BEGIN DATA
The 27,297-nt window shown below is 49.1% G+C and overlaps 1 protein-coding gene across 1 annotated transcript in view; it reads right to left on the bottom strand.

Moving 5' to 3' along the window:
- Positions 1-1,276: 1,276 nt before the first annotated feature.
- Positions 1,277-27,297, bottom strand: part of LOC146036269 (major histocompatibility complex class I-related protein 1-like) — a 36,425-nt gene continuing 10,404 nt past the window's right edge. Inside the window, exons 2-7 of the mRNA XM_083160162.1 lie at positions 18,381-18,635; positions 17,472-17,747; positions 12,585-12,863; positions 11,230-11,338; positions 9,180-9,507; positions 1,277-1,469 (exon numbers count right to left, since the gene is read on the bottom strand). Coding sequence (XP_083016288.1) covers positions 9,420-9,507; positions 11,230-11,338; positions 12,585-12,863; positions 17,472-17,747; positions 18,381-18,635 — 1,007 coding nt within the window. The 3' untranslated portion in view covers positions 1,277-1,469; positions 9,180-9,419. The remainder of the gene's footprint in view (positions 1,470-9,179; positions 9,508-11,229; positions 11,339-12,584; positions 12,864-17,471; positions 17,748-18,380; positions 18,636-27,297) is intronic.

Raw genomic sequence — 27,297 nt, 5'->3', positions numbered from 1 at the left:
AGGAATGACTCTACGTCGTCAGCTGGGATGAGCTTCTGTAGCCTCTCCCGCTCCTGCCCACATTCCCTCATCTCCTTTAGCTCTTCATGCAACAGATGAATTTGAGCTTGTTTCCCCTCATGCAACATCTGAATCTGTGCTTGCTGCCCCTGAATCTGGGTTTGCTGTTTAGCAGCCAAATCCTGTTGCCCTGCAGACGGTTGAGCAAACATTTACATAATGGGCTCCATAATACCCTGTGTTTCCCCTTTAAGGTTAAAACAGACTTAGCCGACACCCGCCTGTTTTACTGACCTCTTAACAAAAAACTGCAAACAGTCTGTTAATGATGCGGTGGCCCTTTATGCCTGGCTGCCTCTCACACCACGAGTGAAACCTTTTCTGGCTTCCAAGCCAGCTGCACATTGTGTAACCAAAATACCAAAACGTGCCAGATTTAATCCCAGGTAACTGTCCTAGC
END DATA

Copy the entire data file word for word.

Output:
The 27,297-nt window shown below is 49.1% G+C and overlaps 1 protein-coding gene across 1 annotated transcript in view; it reads right to left on the bottom strand.

Moving 5' to 3' along the window:
- Positions 1-1,276: 1,276 nt before the first annotated feature.
- Positions 1,277-27,297, bottom strand: part of LOC146036269 (major histocompatibility complex class I-related protein 1-like) — a 36,425-nt gene continuing 10,404 nt past the window's right edge. Inside the window, exons 2-7 of the mRNA XM_083160162.1 lie at positions 18,381-18,635; positions 17,472-17,747; positions 12,585-12,863; positions 11,230-11,338; positions 9,180-9,507; positions 1,277-1,469 (exon numbers count right to left, since the gene is read on the bottom strand). Coding sequence (XP_083016288.1) covers positions 9,420-9,507; positions 11,230-11,338; positions 12,585-12,863; positions 17,472-17,747; positions 18,381-18,635 — 1,007 coding nt within the window. The 3' untranslated portion in view covers positions 1,277-1,469; positions 9,180-9,419. The remainder of the gene's footprint in view (positions 1,470-9,179; positions 9,508-11,229; positions 11,339-12,584; positions 12,864-17,471; positions 17,748-18,380; positions 18,636-27,297) is intronic.

Raw genomic sequence — 27,297 nt, 5'->3', positions numbered from 1 at the left:
AGGAATGACTCTACGTCGTCAGCTGGGATGAGCTTCTGTAGCCTCTCCCGCTCCTGCCCACATTCCCTCATCTCCTTTAGCTCTTCATGCAACAGATGAATTTGAGCTTGTTTCCCCTCATGCAACATCTGAATCTGTGCTTGCTGCCCCTGAATCTGGGTTTGCTGTTTAGCAGCCAAATCCTGTTGCCCTGCAGACGGTTGAGCAAACATTTACATAATGGGCTCCATAATACCCTGTGTTTCCCCTTTAAGGTTAAAACAGACTTAGCCGACACCCGCCTGTTTTACTGACCTCTTAACAAAAAACTGCAAACAGTCTGTTAATGATGCGGTGGCCCTTTATGCCTGGCTGCCTCTCACACCACGAGTGAAACCTTTTCTGGCTTCCAAGCCAGCTGCACATTGTGTAACCAAAATACCAAAACGTGCCAGATTTAATCCCAGGTAACTGTCCTAGC